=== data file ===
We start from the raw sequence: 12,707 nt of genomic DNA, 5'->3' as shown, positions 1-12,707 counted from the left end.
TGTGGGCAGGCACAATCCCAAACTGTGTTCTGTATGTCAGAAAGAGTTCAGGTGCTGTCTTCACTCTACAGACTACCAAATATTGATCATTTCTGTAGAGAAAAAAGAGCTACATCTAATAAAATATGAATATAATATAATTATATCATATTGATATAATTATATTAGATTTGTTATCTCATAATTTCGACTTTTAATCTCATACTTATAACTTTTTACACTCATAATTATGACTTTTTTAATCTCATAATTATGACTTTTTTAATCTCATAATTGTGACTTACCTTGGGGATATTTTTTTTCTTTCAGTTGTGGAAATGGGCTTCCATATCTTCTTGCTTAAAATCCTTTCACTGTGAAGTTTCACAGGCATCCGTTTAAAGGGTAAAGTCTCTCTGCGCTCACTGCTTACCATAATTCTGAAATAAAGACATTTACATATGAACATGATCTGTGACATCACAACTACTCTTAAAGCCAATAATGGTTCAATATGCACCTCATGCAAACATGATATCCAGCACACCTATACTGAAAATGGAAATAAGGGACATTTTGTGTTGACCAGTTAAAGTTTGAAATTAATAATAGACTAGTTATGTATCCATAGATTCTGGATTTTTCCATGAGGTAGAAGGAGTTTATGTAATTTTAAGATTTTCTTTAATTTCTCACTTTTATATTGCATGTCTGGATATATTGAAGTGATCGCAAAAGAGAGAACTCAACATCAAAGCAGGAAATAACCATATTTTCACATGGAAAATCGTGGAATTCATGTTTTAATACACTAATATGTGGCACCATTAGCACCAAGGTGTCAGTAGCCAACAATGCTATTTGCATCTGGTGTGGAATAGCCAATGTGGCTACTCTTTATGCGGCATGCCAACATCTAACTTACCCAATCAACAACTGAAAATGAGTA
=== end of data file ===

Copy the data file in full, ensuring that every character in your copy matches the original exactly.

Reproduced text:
We start from the raw sequence: 12,707 nt of genomic DNA, 5'->3' as shown, positions 1-12,707 counted from the left end.
TGTGGGCAGGCACAATCCCAAACTGTGTTCTGTATGTCAGAAAGAGTTCAGGTGCTGTCTTCACTCTACAGACTACCAAATATTGATCATTTCTGTAGAGAAAAAAGAGCTACATCTAATAAAATATGAATATAATATAATTATATCATATTGATATAATTATATTAGATTTGTTATCTCATAATTTCGACTTTTAATCTCATACTTATAACTTTTTACACTCATAATTATGACTTTTTTAATCTCATAATTATGACTTTTTTAATCTCATAATTGTGACTTACCTTGGGGATATTTTTTTTCTTTCAGTTGTGGAAATGGGCTTCCATATCTTCTTGCTTAAAATCCTTTCACTGTGAAGTTTCACAGGCATCCGTTTAAAGGGTAAAGTCTCTCTGCGCTCACTGCTTACCATAATTCTGAAATAAAGACATTTACATATGAACATGATCTGTGACATCACAACTACTCTTAAAGCCAATAATGGTTCAATATGCACCTCATGCAAACATGATATCCAGCACACCTATACTGAAAATGGAAATAAGGGACATTTTGTGTTGACCAGTTAAAGTTTGAAATTAATAATAGACTAGTTATGTATCCATAGATTCTGGATTTTTCCATGAGGTAGAAGGAGTTTATGTAATTTTAAGATTTTCTTTAATTTCTCACTTTTATATTGCATGTCTGGATATATTGAAGTGATCGCAAAAGAGAGAACTCAACATCAAAGCAGGAAATAACCATATTTTCACATGGAAAATCGTGGAATTCATGTTTTAATACACTAATATGTGGCACCATTAGCACCAAGGTGTCAGTAGCCAACAATGCTATTTGCATCTGGTGTGGAATAGCCAATGTGGCTACTCTTTATGCGGCATGCCAACATCTAACTTACCCAATCAACAACTGAAAATGAGTA